My 3 June 2014 article, “How and Why the U.S. Has Re-Started the Cold War (The Backstory that Precipitated Ukraine’s Civil War)”, showed, by means of graphs, that the economic depression which engulfed Russia (and which was totally ignored by the Western press) during 1990-2000, ended and reversed immediately following (when Putin came into power), and especially ever since around 2004, so that Russia’s economic growth-rate under Putin, at least the rate prior to America’s economic sanctions against Russia in 2014, was one of the world’s best and looked likely to pose serious competition to the U.S. aristocracy in the future. From the pits that were brought by the U.S. regime in Russia — including the massive heists from the Russian public — to the period of Putin’s rule in Russia, has been a sea-change, and the U.S. regime cannot tolerate it; they want the U.S. elite’s looting of Russia to return.
This is necessarily a simplified overview of the conflict between the U.S. regime and Russia, but it’s nonetheless true. In order to understand it more deeply, filling in the details during the period after the end of the Soviet Union — and of its communism, and of its Warsaw Pact military alliance mirror-image to America’s NATO alliance, till now — cannot meaningfully be done outside the context of the U.S. regime’s swindle of Russia ever since the night of 24 February 1990, when U.S. President George H.W. Bush told America’s allies that it was a lie to Soviet President Mikhail Gorbachev when Bush’s people had promised Gorbachev that if the Soviet Union and its Warsaw Pact ended, then NATO would not expand, not move “one inch to the east” toward Russia’s border — which the U.S. and those allies have since done all the way up to Russia’s border. (In reverse, it’s as if Russia now were placing its soldiers and its missiles on or near the Mexican border, and the Canadian border.) This swindle of Russia meant that though the Cold War did end on Russia’s side, it never yet has ended on America’s. The greed of the U.S. regime — and of its allies — seems to be endless, including, ultimately, grabbing Russia itself. Putin resists, and so they hate him. That’s the reality.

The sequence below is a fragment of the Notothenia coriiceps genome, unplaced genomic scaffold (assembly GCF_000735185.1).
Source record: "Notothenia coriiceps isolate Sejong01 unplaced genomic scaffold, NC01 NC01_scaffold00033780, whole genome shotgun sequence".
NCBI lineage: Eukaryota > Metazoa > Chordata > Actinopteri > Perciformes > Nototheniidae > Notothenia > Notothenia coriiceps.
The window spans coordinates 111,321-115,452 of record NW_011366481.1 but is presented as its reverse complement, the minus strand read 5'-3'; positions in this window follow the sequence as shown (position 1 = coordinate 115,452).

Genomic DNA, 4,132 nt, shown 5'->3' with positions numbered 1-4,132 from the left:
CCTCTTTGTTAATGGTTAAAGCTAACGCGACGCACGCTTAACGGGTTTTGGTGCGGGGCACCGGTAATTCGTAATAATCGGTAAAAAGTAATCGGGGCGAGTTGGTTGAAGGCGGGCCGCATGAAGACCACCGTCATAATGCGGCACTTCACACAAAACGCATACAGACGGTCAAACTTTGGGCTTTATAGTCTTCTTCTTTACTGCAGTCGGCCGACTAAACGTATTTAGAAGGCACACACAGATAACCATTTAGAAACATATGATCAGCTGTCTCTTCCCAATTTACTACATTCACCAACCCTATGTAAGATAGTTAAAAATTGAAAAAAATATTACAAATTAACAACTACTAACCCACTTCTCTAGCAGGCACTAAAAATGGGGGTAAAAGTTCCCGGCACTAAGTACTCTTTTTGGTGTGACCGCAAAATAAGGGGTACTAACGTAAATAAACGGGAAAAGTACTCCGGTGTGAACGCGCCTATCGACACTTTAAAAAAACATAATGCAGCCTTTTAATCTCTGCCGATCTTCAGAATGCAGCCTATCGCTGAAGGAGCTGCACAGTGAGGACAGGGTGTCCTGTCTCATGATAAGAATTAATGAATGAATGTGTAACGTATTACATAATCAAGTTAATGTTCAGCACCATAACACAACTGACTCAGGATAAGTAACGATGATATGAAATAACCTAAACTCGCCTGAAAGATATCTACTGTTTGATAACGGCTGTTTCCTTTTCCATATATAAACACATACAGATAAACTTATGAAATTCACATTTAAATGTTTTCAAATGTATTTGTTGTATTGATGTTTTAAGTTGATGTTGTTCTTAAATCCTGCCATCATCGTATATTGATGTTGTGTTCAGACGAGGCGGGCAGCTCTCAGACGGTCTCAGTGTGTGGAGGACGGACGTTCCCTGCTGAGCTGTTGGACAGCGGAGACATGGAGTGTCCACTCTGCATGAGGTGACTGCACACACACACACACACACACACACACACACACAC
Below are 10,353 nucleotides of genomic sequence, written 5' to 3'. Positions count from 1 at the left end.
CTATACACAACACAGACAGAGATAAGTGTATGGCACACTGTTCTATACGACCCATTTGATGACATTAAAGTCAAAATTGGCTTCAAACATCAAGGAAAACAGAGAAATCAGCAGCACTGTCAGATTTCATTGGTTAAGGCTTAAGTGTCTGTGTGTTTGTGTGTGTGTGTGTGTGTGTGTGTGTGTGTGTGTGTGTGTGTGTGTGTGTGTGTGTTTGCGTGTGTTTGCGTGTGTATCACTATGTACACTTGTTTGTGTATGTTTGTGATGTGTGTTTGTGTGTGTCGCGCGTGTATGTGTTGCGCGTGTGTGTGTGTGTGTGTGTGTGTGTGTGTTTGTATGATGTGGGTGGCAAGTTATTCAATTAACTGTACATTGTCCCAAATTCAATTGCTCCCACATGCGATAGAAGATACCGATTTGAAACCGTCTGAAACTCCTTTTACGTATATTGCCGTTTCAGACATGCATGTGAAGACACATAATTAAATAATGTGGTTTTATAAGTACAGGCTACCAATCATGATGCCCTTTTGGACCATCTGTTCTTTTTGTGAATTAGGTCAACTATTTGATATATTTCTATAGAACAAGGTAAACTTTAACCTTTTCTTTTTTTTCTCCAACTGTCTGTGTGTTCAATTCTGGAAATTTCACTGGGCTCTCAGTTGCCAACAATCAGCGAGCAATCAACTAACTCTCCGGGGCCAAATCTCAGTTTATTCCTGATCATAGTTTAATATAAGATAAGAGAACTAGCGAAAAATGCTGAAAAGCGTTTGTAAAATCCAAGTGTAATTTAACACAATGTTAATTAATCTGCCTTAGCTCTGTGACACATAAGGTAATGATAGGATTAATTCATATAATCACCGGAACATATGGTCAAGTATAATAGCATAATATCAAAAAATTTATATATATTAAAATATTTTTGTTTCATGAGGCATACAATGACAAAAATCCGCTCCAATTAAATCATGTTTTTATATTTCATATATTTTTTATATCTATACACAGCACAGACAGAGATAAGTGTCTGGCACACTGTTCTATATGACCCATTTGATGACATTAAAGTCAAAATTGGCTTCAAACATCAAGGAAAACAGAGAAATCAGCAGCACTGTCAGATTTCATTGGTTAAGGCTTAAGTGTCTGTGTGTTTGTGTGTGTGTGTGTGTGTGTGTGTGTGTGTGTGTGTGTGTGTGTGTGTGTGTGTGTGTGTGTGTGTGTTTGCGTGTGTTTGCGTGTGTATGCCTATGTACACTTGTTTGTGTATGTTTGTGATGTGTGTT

To the U.S. regime and it propagandists, Putin is “The Pariah” and “The West’s Public Enemy Number one”, but to the Russian people, he is the protector of their nation against the U.S. regime’s threats to Russia’s national sovereignty. More diametrically opposite views of the same man, could hardly even be imagined.
Investigative historian Eric Zuesse is the author, most recently, of They’re Not Even Close: The Democratic vs. Republican Economic Records, 1910-2010, and of CHRIST’S VENTRILOQUISTS: The Event that Created Christianity. He is a frequent contributor to Global Research.
The original source of this article is Global Research
Copyright © Eric Zuesse, Global Research, 2018
GHA website: http://peacefromharmony.org/?cat=en_c&key=767